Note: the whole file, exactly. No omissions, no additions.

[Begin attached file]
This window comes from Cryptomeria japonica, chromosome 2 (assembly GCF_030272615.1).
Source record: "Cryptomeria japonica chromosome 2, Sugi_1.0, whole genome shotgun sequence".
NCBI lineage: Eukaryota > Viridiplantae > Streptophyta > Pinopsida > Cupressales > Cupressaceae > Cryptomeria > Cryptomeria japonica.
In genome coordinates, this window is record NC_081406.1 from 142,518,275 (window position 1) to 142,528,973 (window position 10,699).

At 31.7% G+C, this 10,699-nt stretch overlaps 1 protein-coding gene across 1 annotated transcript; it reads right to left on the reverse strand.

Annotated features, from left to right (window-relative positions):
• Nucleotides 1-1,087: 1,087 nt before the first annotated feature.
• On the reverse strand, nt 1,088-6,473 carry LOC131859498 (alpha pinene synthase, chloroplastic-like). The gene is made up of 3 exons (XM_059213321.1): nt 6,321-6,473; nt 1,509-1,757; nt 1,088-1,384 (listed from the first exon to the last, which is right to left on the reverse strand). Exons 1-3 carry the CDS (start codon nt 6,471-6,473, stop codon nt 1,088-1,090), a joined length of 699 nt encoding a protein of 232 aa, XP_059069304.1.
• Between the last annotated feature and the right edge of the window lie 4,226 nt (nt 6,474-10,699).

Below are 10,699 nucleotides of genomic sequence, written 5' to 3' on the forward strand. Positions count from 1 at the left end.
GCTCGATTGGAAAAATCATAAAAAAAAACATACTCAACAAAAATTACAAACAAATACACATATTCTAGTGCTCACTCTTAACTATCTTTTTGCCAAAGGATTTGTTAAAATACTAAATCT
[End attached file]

This window comes from Cryptomeria japonica, chromosome 2 (assembly GCF_030272615.1).
Source record: "Cryptomeria japonica chromosome 2, Sugi_1.0, whole genome shotgun sequence".
NCBI lineage: Eukaryota > Viridiplantae > Streptophyta > Pinopsida > Cupressales > Cupressaceae > Cryptomeria > Cryptomeria japonica.
In genome coordinates, this window is record NC_081406.1 from 142,518,275 (window position 1) to 142,528,973 (window position 10,699).

At 31.7% G+C, this 10,699-nt stretch overlaps 1 protein-coding gene across 1 annotated transcript; it reads right to left on the reverse strand.

Annotated features, from left to right (window-relative positions):
• Nucleotides 1-1,087: 1,087 nt before the first annotated feature.
• On the reverse strand, nt 1,088-6,473 carry LOC131859498 (alpha pinene synthase, chloroplastic-like). The gene is made up of 3 exons (XM_059213321.1): nt 6,321-6,473; nt 1,509-1,757; nt 1,088-1,384 (listed from the first exon to the last, which is right to left on the reverse strand). Exons 1-3 carry the CDS (start codon nt 6,471-6,473, stop codon nt 1,088-1,090), a joined length of 699 nt encoding a protein of 232 aa, XP_059069304.1.
• Between the last annotated feature and the right edge of the window lie 4,226 nt (nt 6,474-10,699).

Below are 10,699 nucleotides of genomic sequence, written 5' to 3' on the forward strand. Positions count from 1 at the left end.
GCTCGATTGGAAAAATCATAAAAAAAAACATACTCAACAAAAATTACAAACAAATACACATATTCTAGTGCTCACTCTTAACTATCTTTTTGCCAAAGGATTTGTTAAAATACTAAATCT